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Seeds on Keto and Why You Should Eat Them

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  Published on November 13th, 2020
  Reading time: 8 minutes
  Last modified August 16th, 2021
seeds on keto

From flax to chia and hemp, seeds are a popular and versatile snack on keto. Seeds aren’t just crunchy and delicious; they’re also packed with nutrition and deliver a range of health benefits. Seeds contain the starting materials needed to develop into complex plants, making them especially nutritious. Seeds are rich in fiber, monounsaturated and polyunsaturated fats, and various important vitamins, minerals, and antioxidants.

Let’s discuss six seeds you should have on keto!

1.   Flax Seeds

Flaxseeds or linseeds are an excellent source of fiber and omega-3 fats like alpha-linolenic acid (ALA). It’s best to consume ground flaxseeds to increase your omega-3 levels because the omega-3 fats are contained within the fibrous outer shell of the seed, which isn’t easily digestible to humans. Flaxseeds provide manganese, magnesium, and thiamine (vitamin B1), along with a range of different polyphenols that act as important antioxidants in the body [1,2,3].

All of these factors could be the reason why flaxseeds have been shown to reduce cholesterol and blood pressure and improve heart health [4,5,6,7].

Try one of these keto recipes starring flax seeds:

2.   Chia Seeds

Like flax seeds, chia seeds are also a great source of omega-3 fats and fiber, along with other nutrients. Chia seeds contain magnesium, manganese, and thiamine (vitamin B1) and important antioxidant polyphenols. Several studies have revealed that chia seeds can increase ALA in the blood — a beneficial omega-3 fatty acid that can lower inflammation. Your body converts ALA into other omega-3 fats like DHA, but many experts point out that this conversion process isn’t very efficient.

Chia seeds might help lower blood sugar and reduce appetite. Some studies also reveal that consuming chia seeds can reduce the risk factors for heart disease [8,9,10,11,12].

Did you know chia seeds also work well as a binder in baking recipes? Try one of these tasty chia seed recipes:

3.   Hemp Seeds

Many vegetarians choose hemp seeds as a source of protein. Studies show the quality of protein in hemp seeds is superior to most other plant protein sources. Hemp seeds provide zinc, magnesium, thiamine (vitamin B1), and gamma-linolenic acid — a beneficial anti-inflammatory fatty acid [13,14].

Hemp seed oil might be advantageous for heart health and increase the amount of omega-3 fatty acids in the blood, which might also improve the symptoms of eczema [15,16].

4.   Sesame Seeds

Sesame seeds are common in Asian cuisine. In Western countries, sesame seeds are often transformed into a paste called tahini. Sesame seeds also have a wide nutrient profile providing copper, manganese, magnesium, and more. Sesame seeds are one of the best-known dietary sources of lignans — beneficial fiber-associated compounds.

Studies show your gut bacteria might convert the sesamin from sesame seeds into another type of lignan called enterolactone that can act like the sex hormone estrogen. Experts believe enterolactone might have a protective effect against breast cancer and heart disease [17,18,19]. Research shows sesame seeds might lower inflammation in those with osteoarthritis and other arthritic conditions [20].

Try these keto pretzels or this Asian baked chicken with sesame seeds and flavoring.

5.   Pumpkin Seeds

Pumpkin seeds don’t just conjure up nostalgic feelings of fall; they’re also rich in plenty of nutrients like phosphorus, manganese, and magnesium. Pumpkin seeds are good sources of phytosterols — plant compounds that might help lower blood cholesterol [21,22].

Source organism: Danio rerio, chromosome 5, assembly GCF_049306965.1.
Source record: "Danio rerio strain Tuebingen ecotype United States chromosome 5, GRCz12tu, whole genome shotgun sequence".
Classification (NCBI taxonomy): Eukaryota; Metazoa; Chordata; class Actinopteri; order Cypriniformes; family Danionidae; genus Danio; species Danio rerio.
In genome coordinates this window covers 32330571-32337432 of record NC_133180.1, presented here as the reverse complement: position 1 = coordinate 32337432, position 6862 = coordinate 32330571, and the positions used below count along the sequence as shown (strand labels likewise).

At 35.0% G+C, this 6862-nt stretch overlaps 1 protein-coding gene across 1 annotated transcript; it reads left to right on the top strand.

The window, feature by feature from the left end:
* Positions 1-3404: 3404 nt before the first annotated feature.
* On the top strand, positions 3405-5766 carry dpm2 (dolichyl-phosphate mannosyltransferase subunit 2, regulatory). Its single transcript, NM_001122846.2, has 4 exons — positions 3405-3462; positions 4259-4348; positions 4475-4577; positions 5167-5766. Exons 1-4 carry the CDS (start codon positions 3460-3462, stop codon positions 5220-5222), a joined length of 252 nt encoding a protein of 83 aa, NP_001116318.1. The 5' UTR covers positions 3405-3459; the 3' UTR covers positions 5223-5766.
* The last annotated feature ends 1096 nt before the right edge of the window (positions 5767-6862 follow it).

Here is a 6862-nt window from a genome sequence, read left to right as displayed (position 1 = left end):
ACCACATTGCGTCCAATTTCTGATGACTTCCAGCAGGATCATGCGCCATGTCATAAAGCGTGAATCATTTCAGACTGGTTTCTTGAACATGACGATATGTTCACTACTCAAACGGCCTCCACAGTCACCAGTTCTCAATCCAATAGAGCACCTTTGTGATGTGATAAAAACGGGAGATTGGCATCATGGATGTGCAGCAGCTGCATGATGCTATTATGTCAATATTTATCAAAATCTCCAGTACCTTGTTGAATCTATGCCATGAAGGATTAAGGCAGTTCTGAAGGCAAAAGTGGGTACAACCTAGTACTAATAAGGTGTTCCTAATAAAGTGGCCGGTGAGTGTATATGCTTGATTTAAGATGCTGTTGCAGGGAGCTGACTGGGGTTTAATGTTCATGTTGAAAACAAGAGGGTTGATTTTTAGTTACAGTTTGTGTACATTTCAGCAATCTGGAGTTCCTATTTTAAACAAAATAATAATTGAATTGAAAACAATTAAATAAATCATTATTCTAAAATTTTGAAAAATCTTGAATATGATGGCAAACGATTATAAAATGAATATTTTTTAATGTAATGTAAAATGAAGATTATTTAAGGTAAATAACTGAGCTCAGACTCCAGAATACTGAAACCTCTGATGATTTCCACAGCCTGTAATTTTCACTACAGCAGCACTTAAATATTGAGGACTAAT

Studies show those with a higher intake of pumpkin and sunflower seeds have a significantly lower risk of breast cancer. Another study in children revealed that pumpkin seeds might lower the risk of bladder stones by lowering the amount of calcium present in urine. Pumpkin seeds might also improve urinary disorders like overactive bladder [23,24,25].
Check out these delicious recipes featuring pumpkin seeds or flavoring:

6.   Sunflower Seeds

Sunflower seeds are rich in protein, vitamin E, and monounsaturated fats. Sunflower seeds contain fiber, manganese, and magnesium. These tasty little seeds might be linked with a reduction in inflammation in middle-aged and older people, which might help lower the risk of heart disease [26,27].

Consuming sunflower seeds more than five times weekly has been associated with reduced levels of C-reactive protein (CRP) — a chemical involved in inflammation. Another study showed that postmenopausal women with type 2 diabetes that ate sunflower seeds experienced reduced LDL cholesterol and total cholesterol [28].

Do You Eat Tasty, Crunchy Seeds on Keto?

How do you prefer your seeds on keto? Do you prefer salty and roasted or raw and crunchy?


1.    Austria, J. A., Richard, M. N., Chahine, M. N., Edel, A. L., Malcolmson, L. J., Dupasquier, C. M. C., & Pierce, G. N. (2008). Bioavailability of alpha-linolenic acid in subjects after ingestion of three different forms of flaxseed. Journal of the American College of Nutrition, 27(2), 214-221. DOI: 10.1080/07315724.2008.10719693

2.    Patenaude, A., Rodriguez-Leyva, D., Edel, A. L., Dibrov, E., Dupasquier, C. M. C., Austria, J. A., Richard, M. N., Chahine, M. N., Malcolmson, L. J., & Pierce, G. N. (2009). Bioavailability of alpha-linolenic acid from flaxseed diets as a function of the age of the subject. European Journal of Clinical Nutrition, 63(9), 1123-1129. DOI: 10.1038/ejcn.2009.41

3.    Self Nutrition Data. Seeds, Flaxseeds, Nutrition Facts & Calories. https://nutritiondata.self.com/facts/nut-and-seed-products/3163/2

4.     Edel, A. L., Rodriguez-Leyva, D., Maddaford, T. G., Caligiuri, S. P., Austria, J. A., Weighell, W., Guzman, R., Aliani, M., & Pierce, G. N. (2015). Dietary flaxseed independently lowers circulating cholesterol and lowers it beyond the effects of cholesterol-lowering medications alone in patients with peripheral artery disease. Journal of Nutrition, 145(4), 749-757. DOI: 10.3945/jn.114.204594